Click here for the full article


FLAMIN’® Phormium is a tougher mid sized plant with foliage that literally glows in the sun

FLAMIN’® Phormium is a tougher mid sized plant with foliage that literally glows in the sun

Flamin'® Phormium tenax 'PH0S3' PBR

Flamin'® Phormium tenax 'PH0S3' PBR

Flamin’® Phormium is a rich coloured mid sized plant. But it isn’t its vibrant colour that makes it better than other Phormium types. It’s Flamin’® Phormium’s ability to better withstand the heat. Sure, it won’t work in Queensland, but in Sydney, Melbourne, Canberra, Adelaide and Perth, it survives far better than any other purperea Phormium.

In the sunlight, Flamin’® Phormium literally glows, and that’s where it got its name from. Flamin’® like any Phormium prefers reasonable soil, and beifits from a yearly slow release fertiliser application. If you want to keep it smaller, simply cut it back in Spring or Autumn every 3 to 5 years.

Leave a few leaves out the side for a few weeks, and then cut them off as well when the new shoots appear. For reliable foliage contrast 365 days per year, give Flamin’® Phormium a go.

Click here for more info on Flamin’® Phormium

Aussie Rambler™ Carpobrotus is a native groundcover plant with large pink flowers

Aussie Rambler™ Carpobrotus is a native groundcover plant with large pink flowers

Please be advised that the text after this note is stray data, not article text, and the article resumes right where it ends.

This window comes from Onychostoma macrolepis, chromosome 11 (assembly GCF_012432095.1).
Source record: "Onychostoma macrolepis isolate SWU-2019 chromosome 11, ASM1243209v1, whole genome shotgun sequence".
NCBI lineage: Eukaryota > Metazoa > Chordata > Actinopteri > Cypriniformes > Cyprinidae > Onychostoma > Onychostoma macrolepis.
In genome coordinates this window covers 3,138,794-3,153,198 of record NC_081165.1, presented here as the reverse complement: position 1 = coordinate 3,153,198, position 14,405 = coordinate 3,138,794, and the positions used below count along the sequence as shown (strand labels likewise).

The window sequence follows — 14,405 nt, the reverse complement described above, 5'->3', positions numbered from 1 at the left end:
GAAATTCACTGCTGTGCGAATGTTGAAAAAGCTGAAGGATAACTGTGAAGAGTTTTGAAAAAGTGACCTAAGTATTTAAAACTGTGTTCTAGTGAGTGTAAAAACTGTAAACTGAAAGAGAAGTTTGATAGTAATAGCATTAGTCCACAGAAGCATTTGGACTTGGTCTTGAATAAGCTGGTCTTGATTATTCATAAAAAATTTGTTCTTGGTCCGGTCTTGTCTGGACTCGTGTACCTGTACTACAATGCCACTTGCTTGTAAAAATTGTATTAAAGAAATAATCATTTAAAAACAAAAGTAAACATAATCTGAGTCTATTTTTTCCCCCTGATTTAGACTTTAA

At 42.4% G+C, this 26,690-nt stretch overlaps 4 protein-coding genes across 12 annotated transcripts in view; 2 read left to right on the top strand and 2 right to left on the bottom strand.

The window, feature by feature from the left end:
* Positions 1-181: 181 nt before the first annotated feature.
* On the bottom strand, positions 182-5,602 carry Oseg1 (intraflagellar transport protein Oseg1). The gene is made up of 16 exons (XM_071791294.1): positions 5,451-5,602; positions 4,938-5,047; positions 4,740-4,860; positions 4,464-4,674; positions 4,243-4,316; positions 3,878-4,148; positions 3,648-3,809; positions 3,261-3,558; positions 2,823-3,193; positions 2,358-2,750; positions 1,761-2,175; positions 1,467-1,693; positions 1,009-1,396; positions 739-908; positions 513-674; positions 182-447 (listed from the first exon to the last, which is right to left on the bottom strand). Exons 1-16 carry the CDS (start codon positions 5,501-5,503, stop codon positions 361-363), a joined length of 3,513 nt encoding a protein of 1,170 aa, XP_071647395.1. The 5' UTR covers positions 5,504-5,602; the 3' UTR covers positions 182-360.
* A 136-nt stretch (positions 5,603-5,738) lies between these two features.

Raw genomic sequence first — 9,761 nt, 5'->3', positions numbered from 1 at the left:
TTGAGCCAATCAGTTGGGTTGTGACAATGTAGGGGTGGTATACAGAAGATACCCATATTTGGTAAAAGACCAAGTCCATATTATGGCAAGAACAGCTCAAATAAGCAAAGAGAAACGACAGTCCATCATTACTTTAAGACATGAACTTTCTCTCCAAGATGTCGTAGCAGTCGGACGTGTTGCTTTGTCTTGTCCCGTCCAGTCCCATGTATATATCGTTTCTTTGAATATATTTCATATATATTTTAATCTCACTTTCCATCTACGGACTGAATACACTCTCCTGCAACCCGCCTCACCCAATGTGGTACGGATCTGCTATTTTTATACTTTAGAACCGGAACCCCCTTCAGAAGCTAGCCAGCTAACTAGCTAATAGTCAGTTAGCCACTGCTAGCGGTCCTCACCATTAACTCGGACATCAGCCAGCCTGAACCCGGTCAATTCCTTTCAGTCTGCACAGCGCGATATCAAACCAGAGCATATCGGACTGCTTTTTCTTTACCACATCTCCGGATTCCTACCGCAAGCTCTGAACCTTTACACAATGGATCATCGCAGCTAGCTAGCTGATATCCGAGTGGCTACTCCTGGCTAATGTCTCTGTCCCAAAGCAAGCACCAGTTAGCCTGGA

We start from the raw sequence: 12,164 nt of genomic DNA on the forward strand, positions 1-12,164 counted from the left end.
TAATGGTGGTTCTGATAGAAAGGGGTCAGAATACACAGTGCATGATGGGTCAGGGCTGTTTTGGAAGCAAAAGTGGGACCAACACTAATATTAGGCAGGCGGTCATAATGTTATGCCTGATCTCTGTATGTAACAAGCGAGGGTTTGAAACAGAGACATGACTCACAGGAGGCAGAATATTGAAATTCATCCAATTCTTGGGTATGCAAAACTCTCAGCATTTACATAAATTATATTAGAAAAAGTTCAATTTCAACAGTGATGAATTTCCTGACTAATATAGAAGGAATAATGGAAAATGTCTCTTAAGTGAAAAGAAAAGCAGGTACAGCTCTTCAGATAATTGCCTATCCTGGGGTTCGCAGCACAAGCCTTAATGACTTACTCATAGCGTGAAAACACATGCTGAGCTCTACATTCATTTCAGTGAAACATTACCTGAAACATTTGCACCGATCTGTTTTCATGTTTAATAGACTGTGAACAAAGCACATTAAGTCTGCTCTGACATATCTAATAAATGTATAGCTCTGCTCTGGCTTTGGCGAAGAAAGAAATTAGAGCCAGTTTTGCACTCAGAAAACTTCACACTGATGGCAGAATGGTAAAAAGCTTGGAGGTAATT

Aussie Rambler™ Carpobrotus glaucescens 'CAR10' PBR

Aussie Rambler (Giant flowering Pig face)

What an amazing Australian native groundcover plant. The Aussie Rambler™ Carpobrotus flowers are 2 to 3 times bigger than the flowers from the common form, there’s more of them, and best of all, they flower for quite a bit of the year.

No wonder it goes by the nick name Giant flowering pigface. But this is only one reason why this by far the best Australian native succulent.  Firstly it handles frosts much better than the common form of Carpobrotus glaucesens, and has performed well down to Minus 5 degrees Celsius.

Testing next year will see if it can go even colder. It copes much better with heavy soil types. The common form only grows in sandy soils near the coast. Aussie Rambler™ Carpobrotus copes better with heat and humidity, and is more disease resistant.

It’s been tested for years now inland in heavy soils, with frosts in winter, and over 40 degree days in summer. Aussie Rambler™ Carpobrotus is perfect for roof top gardens, road side plantings, in any garden as a ground cover, or for erosion control and cascading down rocks and slopes.

It hugs the ground closely, and each plant can spread a metre or more making it a great plant for large areas. It is well known to be a fire retardant plant. So what are you waiting for, don’t image these massive flowers in your garden, instead enjoy them, so get planting now.